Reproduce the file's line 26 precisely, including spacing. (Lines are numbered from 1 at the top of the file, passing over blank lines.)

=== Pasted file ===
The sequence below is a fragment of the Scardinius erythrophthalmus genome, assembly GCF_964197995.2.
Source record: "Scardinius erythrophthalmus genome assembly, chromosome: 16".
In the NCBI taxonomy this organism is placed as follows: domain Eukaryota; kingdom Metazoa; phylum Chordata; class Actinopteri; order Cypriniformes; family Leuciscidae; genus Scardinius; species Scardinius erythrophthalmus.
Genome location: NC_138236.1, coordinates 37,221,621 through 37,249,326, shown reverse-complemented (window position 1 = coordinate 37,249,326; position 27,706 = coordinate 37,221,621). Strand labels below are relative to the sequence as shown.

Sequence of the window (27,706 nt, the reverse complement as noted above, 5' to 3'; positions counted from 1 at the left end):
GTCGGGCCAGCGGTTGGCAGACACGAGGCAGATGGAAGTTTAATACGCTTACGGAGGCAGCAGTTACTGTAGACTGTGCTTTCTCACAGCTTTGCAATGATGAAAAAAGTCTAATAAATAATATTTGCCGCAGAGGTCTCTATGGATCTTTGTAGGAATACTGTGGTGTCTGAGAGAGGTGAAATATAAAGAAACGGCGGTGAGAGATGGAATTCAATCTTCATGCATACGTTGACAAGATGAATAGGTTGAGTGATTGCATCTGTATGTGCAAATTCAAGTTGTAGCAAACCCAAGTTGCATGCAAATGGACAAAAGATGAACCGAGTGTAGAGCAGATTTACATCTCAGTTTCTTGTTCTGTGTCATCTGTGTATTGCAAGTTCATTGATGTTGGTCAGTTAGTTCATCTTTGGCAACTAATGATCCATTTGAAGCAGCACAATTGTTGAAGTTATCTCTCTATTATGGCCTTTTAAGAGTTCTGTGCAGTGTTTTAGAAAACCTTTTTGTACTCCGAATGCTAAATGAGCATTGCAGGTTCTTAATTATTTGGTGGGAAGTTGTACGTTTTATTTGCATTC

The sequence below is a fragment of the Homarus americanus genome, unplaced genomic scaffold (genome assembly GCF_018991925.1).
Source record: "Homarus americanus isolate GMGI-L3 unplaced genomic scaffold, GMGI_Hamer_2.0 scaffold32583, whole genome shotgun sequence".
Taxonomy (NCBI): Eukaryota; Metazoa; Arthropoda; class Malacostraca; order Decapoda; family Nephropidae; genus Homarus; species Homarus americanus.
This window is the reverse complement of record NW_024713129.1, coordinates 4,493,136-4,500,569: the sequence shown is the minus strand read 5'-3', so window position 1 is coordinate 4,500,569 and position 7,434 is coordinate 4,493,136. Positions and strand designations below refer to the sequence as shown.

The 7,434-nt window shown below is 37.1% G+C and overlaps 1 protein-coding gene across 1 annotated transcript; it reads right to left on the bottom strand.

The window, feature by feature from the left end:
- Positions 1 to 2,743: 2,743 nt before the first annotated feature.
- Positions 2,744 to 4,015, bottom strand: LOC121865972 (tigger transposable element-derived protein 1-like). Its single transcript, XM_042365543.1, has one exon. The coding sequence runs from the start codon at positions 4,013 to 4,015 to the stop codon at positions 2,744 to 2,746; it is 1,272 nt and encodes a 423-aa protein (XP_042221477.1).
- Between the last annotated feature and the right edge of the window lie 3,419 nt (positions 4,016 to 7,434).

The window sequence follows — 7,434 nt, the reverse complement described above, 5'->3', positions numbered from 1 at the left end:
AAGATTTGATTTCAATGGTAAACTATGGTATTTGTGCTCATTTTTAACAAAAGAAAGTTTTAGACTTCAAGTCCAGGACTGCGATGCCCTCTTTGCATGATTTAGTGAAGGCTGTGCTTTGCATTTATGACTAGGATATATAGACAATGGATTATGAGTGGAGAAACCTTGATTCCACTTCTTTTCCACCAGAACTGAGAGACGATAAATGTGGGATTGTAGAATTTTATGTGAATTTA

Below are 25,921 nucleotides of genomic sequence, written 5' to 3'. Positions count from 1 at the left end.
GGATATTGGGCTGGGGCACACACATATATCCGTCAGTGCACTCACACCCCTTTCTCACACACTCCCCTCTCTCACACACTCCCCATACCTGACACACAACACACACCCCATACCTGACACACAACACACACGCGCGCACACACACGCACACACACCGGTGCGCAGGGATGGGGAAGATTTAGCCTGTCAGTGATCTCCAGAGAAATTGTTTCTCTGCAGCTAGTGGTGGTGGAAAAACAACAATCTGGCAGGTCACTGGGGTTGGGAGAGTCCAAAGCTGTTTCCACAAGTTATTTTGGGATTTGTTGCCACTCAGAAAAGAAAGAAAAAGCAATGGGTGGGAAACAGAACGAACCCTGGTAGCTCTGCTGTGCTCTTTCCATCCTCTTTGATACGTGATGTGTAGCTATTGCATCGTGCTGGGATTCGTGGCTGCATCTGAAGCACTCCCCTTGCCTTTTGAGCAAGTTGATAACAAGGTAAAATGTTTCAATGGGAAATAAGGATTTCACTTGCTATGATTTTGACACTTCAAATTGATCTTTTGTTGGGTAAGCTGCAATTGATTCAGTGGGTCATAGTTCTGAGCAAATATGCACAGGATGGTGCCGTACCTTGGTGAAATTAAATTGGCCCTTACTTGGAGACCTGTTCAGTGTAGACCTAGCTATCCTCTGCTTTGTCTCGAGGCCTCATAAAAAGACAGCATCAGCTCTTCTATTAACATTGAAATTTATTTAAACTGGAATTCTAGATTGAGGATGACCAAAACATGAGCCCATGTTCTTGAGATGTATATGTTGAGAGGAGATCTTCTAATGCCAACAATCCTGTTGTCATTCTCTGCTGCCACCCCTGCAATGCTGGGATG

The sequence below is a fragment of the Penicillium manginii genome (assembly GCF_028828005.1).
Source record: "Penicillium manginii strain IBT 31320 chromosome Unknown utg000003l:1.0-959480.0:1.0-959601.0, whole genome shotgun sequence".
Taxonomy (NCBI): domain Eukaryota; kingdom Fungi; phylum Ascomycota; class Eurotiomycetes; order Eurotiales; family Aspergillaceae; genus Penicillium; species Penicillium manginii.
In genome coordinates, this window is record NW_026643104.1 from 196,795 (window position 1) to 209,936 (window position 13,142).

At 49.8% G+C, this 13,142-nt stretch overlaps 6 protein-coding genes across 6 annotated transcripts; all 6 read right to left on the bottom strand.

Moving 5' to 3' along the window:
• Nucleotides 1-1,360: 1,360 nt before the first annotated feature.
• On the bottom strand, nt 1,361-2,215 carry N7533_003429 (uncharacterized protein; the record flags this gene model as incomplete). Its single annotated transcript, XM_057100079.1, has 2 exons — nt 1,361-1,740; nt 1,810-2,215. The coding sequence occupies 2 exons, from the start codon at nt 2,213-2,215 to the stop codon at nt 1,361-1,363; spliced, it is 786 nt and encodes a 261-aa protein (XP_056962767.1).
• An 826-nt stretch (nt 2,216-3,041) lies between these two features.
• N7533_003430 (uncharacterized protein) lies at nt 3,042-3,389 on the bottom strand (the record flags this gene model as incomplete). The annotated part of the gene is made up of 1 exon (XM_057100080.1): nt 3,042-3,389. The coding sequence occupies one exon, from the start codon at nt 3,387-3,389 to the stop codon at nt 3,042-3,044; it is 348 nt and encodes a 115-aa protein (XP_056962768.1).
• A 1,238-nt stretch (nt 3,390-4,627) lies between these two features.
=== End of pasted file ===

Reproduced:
• Nucleotides 1-1,360: 1,360 nt before the first annotated feature.